US, Allies Battle for Hearts and Minds in AfghanistanBy Mandy Clark
13 June 2008
International donors have just pledged over $15 billion in aid money to Afghanistan at a conference in Paris, vowing to stand by the country to defeat a resurgent Taliban and remnants of al Qaida, and to help rebuild the lives of Afghan civilians. Western leaders say this is the frontline in the war against terror; it is where that war began. In May 1998, Osama bin Laden held a press conference in the Afghan town of Khost, near the Pakistan border and announced his war against America. VOA returned to the region 10 years on to find American troops on the ground to root out the extremists and to win over the people there. But, there is continued resistance from an insurgency still loyal to bin Laden's message. Mandy Clark has this report from Khost.
US soldiers stand guard near the site where a suicide bomber attacked a NATO convoy in Momandara district of Nangarhar province, Afghanistan, 13 June 2008
In a convoy of Humvees, American troops patrol the streets of Khost. It may seem an unlikely place but this small Afghan town near the Pakistani border is a key battleground for the war on terror.
Coalition troops are fighting on more than one front - there is the battle against remnants of the Taliban and al Qaida and the battle for the hearts and minds of the Afghan people.
It was here that Osama Bin Laden declared war with America 10 years ago. After 9/11 he fled to the mountains yet his message has remained. American forces say they want to dispel that message by helping to reconstruct the country bit by bit.
Local Afghans are given the tools they need to rebuild. This community has everyone pitching in to fix a main road into town.
Captain Diane Rutty organizes the supplies needed for such missions. She says she sees her work as an integral part of the war on terror.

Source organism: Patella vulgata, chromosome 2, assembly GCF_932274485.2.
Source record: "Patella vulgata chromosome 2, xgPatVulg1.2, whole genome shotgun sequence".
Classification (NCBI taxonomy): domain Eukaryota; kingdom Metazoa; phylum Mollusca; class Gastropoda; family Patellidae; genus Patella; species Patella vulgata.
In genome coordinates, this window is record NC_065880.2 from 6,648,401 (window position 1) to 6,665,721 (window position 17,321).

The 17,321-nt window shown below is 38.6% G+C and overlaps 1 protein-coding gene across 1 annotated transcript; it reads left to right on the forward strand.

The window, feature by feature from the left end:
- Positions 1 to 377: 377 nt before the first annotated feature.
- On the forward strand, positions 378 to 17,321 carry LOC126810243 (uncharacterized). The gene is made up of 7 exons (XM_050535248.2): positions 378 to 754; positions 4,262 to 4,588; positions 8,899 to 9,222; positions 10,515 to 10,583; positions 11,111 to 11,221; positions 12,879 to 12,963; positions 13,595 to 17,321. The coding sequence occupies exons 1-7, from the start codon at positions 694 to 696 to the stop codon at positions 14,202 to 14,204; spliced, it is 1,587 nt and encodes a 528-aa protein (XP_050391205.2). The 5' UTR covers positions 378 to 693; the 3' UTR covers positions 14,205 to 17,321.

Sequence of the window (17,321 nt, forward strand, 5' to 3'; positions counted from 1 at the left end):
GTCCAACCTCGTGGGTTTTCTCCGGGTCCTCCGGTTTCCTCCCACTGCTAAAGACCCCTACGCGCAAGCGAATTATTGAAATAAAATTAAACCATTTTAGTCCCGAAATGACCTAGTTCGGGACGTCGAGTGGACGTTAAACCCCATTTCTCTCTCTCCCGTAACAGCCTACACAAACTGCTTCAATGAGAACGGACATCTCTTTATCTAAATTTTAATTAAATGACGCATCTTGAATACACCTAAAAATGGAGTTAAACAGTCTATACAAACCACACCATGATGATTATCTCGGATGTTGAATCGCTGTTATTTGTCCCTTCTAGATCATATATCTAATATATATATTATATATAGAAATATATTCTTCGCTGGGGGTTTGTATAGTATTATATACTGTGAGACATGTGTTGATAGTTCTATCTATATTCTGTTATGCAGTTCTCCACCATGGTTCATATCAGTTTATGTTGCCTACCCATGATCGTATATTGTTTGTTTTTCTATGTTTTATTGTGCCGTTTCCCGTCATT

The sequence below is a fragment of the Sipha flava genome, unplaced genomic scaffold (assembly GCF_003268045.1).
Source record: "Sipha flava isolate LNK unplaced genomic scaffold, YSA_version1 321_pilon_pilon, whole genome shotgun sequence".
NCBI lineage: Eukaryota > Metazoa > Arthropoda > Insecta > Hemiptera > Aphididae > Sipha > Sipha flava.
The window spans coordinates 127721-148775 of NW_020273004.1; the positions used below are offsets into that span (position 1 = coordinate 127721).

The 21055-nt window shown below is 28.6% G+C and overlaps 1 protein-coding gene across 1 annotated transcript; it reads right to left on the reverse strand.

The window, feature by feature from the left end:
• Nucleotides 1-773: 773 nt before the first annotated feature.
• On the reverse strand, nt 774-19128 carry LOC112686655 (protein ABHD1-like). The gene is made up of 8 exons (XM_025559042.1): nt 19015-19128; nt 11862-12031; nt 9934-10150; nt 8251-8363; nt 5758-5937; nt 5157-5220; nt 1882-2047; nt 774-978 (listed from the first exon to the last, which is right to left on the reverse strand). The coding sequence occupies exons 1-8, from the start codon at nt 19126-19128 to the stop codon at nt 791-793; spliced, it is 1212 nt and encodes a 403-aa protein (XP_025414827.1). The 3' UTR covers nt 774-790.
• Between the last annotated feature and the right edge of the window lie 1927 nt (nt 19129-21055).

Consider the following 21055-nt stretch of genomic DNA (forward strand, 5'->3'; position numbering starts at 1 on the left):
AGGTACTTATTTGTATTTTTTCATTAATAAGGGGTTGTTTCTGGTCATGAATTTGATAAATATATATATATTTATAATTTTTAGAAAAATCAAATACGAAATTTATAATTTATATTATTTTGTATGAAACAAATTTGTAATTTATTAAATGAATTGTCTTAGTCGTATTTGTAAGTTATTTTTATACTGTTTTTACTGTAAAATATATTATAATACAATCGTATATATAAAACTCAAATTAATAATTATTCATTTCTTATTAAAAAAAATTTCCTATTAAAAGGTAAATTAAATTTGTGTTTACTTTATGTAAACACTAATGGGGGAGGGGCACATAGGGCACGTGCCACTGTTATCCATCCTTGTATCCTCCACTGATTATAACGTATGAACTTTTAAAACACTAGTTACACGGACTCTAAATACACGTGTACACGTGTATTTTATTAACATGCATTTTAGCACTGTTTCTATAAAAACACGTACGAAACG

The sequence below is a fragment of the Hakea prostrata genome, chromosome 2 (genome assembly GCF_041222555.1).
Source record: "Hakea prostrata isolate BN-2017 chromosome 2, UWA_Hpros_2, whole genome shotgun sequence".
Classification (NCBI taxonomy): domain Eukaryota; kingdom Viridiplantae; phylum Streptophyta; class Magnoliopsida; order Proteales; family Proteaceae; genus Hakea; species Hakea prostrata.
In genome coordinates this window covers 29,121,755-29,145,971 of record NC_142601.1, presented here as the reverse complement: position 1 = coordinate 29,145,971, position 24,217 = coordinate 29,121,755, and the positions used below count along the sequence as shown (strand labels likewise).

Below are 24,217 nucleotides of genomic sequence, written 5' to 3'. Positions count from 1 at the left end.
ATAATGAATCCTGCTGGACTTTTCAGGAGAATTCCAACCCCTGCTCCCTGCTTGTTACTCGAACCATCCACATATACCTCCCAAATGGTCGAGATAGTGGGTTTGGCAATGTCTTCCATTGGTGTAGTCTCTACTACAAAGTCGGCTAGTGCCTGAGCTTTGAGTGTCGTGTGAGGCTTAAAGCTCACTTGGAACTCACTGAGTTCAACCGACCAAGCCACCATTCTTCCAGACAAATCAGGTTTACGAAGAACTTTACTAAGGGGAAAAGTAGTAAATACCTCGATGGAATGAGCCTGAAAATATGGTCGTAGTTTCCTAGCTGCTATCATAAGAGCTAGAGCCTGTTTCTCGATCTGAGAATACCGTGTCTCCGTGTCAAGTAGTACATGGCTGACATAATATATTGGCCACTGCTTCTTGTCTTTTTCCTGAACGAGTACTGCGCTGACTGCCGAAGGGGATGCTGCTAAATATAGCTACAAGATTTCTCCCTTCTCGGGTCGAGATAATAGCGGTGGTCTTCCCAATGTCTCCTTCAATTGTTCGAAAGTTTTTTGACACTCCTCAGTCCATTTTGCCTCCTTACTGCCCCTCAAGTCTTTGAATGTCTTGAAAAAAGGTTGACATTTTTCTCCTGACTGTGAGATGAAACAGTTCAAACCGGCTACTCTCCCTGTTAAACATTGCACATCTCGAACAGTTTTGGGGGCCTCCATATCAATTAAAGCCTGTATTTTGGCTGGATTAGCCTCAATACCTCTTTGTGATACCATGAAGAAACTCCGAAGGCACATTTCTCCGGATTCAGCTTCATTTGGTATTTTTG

"We are helping the country of Afghanistan have freedoms they have not experienced before in the history of this country," she said.
But those loyal to bin Laden see coalition troops as invaders not liberators. A convoy patrol is brought to a halt. Insurgents have attacked an American Humvee on another patrol. Soldiers are being told two members of their battalion are dead, two more seriously injured.
The United States has several thousand ground troops on anti-terrorism operations in Afghanistan mainly in the south and east of the country. It also has about 16,000 troops operating within a NATO force of more than 40,000.
Over the past seven years, more than 760 coalition troops have died in Afghanistan. There is no official death toll for Afghan civilians, but Human Rights Watch estimates it to be over 3,000.
The U.N. refugee agency says safety and security are the biggest priorities for civilians. Coalition troops know that full well and are securing the peace, says NATO spokesman James Appathurai.
"When it comes to security, 70 percent of the security incidents are in less than 10 percent of the provinces of the country," he explained. "That is the same as it was the year before. This insurgency, if you want to call it that, is not spreading. It is geographically contained. There has been real improvement in what has been basically a tiny silver of time considering the challenges that Afghanistan faces and where it has come."
Yet, there have been persistent reports that security is not improving. There are warnings of dire consequences if NATO does not commit more troops to the fight. But former British foreign secretary, David Owen says security cannot come from an outside force.
"If success is military victory – no," he said. " If success is to give Afghanistan time to find amongst its own people a solution, which maybe very different from what we want them to be, then maybe that's all we can do."
Troops here in Khost say they know part of their mission is to chase down the extremists. But, the military has also put a strong emphasis on working with the local people, to try to make their lives better and so, hopefully to secure a better future for Afghanistan.